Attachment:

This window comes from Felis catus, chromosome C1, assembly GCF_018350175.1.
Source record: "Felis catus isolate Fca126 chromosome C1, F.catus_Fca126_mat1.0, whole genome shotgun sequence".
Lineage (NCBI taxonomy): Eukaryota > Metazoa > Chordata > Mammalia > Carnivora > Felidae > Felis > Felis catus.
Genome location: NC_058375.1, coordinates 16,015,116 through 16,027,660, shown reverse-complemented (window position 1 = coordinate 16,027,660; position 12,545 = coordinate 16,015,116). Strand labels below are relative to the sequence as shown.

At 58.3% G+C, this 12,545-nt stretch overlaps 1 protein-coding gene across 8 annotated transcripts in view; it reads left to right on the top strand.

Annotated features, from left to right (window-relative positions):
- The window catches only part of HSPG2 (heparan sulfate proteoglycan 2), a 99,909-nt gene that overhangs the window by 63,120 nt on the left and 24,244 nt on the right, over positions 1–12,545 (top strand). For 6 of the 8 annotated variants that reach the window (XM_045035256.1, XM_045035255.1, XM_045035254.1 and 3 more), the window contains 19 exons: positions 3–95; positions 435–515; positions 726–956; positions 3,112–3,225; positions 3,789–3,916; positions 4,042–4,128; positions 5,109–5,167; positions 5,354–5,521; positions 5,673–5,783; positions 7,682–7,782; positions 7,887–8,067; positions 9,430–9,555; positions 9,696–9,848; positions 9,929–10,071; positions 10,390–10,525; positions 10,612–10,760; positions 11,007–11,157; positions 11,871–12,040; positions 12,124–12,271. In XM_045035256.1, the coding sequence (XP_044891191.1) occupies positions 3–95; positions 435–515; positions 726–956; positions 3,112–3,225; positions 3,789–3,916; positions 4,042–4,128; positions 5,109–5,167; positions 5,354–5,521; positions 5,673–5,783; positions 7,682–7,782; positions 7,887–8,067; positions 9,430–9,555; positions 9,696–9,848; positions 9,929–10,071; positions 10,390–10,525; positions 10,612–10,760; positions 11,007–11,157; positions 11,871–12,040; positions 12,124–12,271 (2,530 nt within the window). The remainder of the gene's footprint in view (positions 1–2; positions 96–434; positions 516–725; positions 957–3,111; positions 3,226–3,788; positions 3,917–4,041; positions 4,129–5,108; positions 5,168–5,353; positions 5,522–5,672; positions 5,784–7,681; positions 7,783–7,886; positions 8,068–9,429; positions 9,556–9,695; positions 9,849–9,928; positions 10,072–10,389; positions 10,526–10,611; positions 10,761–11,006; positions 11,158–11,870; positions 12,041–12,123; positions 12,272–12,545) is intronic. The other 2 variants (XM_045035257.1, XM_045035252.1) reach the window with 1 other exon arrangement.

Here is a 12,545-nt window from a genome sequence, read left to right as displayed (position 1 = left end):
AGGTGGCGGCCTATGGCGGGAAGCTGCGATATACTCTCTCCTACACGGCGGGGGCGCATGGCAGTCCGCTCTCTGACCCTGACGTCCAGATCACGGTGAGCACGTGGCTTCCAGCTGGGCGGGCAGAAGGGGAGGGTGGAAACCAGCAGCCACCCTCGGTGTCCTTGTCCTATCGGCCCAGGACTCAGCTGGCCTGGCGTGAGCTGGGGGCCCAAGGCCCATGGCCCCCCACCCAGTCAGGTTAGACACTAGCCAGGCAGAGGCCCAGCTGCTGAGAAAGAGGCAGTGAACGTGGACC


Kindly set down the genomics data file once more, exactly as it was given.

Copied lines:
This window comes from Felis catus, chromosome C1, assembly GCF_018350175.1.
Source record: "Felis catus isolate Fca126 chromosome C1, F.catus_Fca126_mat1.0, whole genome shotgun sequence".
Lineage (NCBI taxonomy): Eukaryota > Metazoa > Chordata > Mammalia > Carnivora > Felidae > Felis > Felis catus.
Genome location: NC_058375.1, coordinates 16,015,116 through 16,027,660, shown reverse-complemented (window position 1 = coordinate 16,027,660; position 12,545 = coordinate 16,015,116). Strand labels below are relative to the sequence as shown.

At 58.3% G+C, this 12,545-nt stretch overlaps 1 protein-coding gene across 8 annotated transcripts in view; it reads left to right on the top strand.

Annotated features, from left to right (window-relative positions):
- The window catches only part of HSPG2 (heparan sulfate proteoglycan 2), a 99,909-nt gene that overhangs the window by 63,120 nt on the left and 24,244 nt on the right, over positions 1–12,545 (top strand). For 6 of the 8 annotated variants that reach the window (XM_045035256.1, XM_045035255.1, XM_045035254.1 and 3 more), the window contains 19 exons: positions 3–95; positions 435–515; positions 726–956; positions 3,112–3,225; positions 3,789–3,916; positions 4,042–4,128; positions 5,109–5,167; positions 5,354–5,521; positions 5,673–5,783; positions 7,682–7,782; positions 7,887–8,067; positions 9,430–9,555; positions 9,696–9,848; positions 9,929–10,071; positions 10,390–10,525; positions 10,612–10,760; positions 11,007–11,157; positions 11,871–12,040; positions 12,124–12,271. In XM_045035256.1, the coding sequence (XP_044891191.1) occupies positions 3–95; positions 435–515; positions 726–956; positions 3,112–3,225; positions 3,789–3,916; positions 4,042–4,128; positions 5,109–5,167; positions 5,354–5,521; positions 5,673–5,783; positions 7,682–7,782; positions 7,887–8,067; positions 9,430–9,555; positions 9,696–9,848; positions 9,929–10,071; positions 10,390–10,525; positions 10,612–10,760; positions 11,007–11,157; positions 11,871–12,040; positions 12,124–12,271 (2,530 nt within the window). The remainder of the gene's footprint in view (positions 1–2; positions 96–434; positions 516–725; positions 957–3,111; positions 3,226–3,788; positions 3,917–4,041; positions 4,129–5,108; positions 5,168–5,353; positions 5,522–5,672; positions 5,784–7,681; positions 7,783–7,886; positions 8,068–9,429; positions 9,556–9,695; positions 9,849–9,928; positions 10,072–10,389; positions 10,526–10,611; positions 10,761–11,006; positions 11,158–11,870; positions 12,041–12,123; positions 12,272–12,545) is intronic. The other 2 variants (XM_045035257.1, XM_045035252.1) reach the window with 1 other exon arrangement.

Here is a 12,545-nt window from a genome sequence, read left to right as displayed (position 1 = left end):
AGGTGGCGGCCTATGGCGGGAAGCTGCGATATACTCTCTCCTACACGGCGGGGGCGCATGGCAGTCCGCTCTCTGACCCTGACGTCCAGATCACGGTGAGCACGTGGCTTCCAGCTGGGCGGGCAGAAGGGGAGGGTGGAAACCAGCAGCCACCCTCGGTGTCCTTGTCCTATCGGCCCAGGACTCAGCTGGCCTGGCGTGAGCTGGGGGCCCAAGGCCCATGGCCCCCCACCCAGTCAGGTTAGACACTAGCCAGGCAGAGGCCCAGCTGCTGAGAAAGAGGCAGTGAACGTGGACC